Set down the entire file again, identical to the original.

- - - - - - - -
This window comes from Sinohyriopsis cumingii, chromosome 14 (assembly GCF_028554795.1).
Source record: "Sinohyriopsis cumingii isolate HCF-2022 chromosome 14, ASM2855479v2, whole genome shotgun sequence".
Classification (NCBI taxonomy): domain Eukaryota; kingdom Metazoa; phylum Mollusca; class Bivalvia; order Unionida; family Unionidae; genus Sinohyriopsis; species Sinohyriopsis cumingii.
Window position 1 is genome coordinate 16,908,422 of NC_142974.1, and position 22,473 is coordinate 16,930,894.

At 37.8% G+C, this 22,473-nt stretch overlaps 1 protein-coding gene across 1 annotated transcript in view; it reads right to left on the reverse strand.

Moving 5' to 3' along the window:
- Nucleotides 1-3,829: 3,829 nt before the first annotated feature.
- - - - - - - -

This window comes from Sinohyriopsis cumingii, chromosome 14 (assembly GCF_028554795.1).
Source record: "Sinohyriopsis cumingii isolate HCF-2022 chromosome 14, ASM2855479v2, whole genome shotgun sequence".
Classification (NCBI taxonomy): domain Eukaryota; kingdom Metazoa; phylum Mollusca; class Bivalvia; order Unionida; family Unionidae; genus Sinohyriopsis; species Sinohyriopsis cumingii.
Window position 1 is genome coordinate 16,908,422 of NC_142974.1, and position 22,473 is coordinate 16,930,894.

At 37.8% G+C, this 22,473-nt stretch overlaps 1 protein-coding gene across 1 annotated transcript in view; it reads right to left on the reverse strand.

Moving 5' to 3' along the window:
- Nucleotides 1-3,829: 3,829 nt before the first annotated feature.